Why Saving Money Is Important

Why saving money is important

It’s tempting to think that the most important reason we save is to prepare for the future. It’s true that this is one of the primary reasons. However, it is only part of the story.  When we save, we also get to enjoy the benefits today.  The benefits we receive now are lower levels of financial stress and increased levels of financial confidence.  This comes through the knowledge that we are on a path that leads to a better financial future.

Of course, there are numerous things to consider when saving for the future. Many of these such as interest rates, government legislation and the day-to-day performance of the stock market are beyond our control.  That’s ok and we should not let this deter us from moving our savings goals forward.  Instead, we should turn our focus to the factors that we can control.  When it comes to saving, the most powerful factors we control, are the amount we save and the frequency of our deposits or contributions.

Your ‘Why’ – What are you saving for?

The reason for saving money is different for everyone, and it is also very important.  Being clear on your money goals and figuring out your ‘Why’ is essential so that you stay motivated over time.  It is a requirement for you to succeed.  So, take time out to consider and get down on paper what you are saving towards. 

It could be a short-term goal, like an emergency fund.  A medium-term plan, like a wedding or home renovation. Or a long-term goal, like your children’s education costs or retirement.  Being clear helps you to run the numbers and to prioritise any goals that have similar timeframes.  Knowing the priority of your goals allows you to be intentional and if necessary to trade off one goal against another.

Powerful reasons we save:

Build an emergency fund – An emergency fund provides the foundation for building wealth.  It seems like such a simple step however many don’t have an emergency fund in place.  Without savings to back you up, your situation can quickly become challenging and stressful when inevitably life happens.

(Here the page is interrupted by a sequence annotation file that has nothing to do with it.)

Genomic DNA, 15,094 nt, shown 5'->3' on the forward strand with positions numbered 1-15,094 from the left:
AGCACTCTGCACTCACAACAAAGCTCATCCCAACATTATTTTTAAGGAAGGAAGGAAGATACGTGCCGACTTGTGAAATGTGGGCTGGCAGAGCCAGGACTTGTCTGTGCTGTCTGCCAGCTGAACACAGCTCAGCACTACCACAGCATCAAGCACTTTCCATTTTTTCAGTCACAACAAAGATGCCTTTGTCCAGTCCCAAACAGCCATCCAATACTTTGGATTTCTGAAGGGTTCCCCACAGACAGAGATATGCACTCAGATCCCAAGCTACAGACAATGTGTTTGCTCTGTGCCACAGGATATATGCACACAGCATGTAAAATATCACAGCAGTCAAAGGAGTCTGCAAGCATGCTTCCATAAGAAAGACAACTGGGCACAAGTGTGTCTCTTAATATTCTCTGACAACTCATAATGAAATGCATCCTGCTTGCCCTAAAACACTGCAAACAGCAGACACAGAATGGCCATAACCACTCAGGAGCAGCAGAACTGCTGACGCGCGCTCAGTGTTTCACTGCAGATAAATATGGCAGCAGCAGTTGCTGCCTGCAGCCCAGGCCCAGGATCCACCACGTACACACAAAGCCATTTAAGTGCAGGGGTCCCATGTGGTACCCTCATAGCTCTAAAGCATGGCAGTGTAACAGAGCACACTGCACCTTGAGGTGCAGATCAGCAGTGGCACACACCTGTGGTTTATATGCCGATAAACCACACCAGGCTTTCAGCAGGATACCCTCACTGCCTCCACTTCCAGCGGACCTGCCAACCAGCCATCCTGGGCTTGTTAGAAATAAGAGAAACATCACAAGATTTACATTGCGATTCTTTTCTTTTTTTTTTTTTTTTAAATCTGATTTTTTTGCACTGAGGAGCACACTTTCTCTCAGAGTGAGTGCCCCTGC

What constitutes an emergency?  An emergency is the fridge blowing up, the car breaking down, an out-of-pocket medical expense for an accident, or an unexpected job loss.  It is not the Black Friday or Cyber Monday sales, or a weekend away with friends.  Do not ‘break glass’ for these wants, they are not genuine emergencies.

You need your emergency fund ready to go for the true emergencies outlined.  If you don’t have this savings safety net the normal but flawed way to deal with an emergency is to go further into debt by reaching for a credit card.  Start with $1,000 as your initial emergency fund, then payoff all debt (except your home), before building the emergency fund out to 3-6 months of expenses.  You’ll be ready for most things that come your way and enjoy a growing sense of financial confidence.

Education – As we learn, we grow and stretch ourselves.  Education can be a focus for yourself, your children, or both.  Certainly, the value of education is clear, and this has been reflected in steadily rising costs.  Each year it can become a little more challenging to meet educational expenses, so it pays to plan.  There are many modes of study, such as fitting study in around full or part time work; you or your partner studying full time while supported by the other; or private school or Uni tuition costs for your children.  We all want the benefits that come from a quality education however this shouldn’t come with a debt hangover.  It is possible to cashflow educational expenses through a commitment to saving and avoiding debt.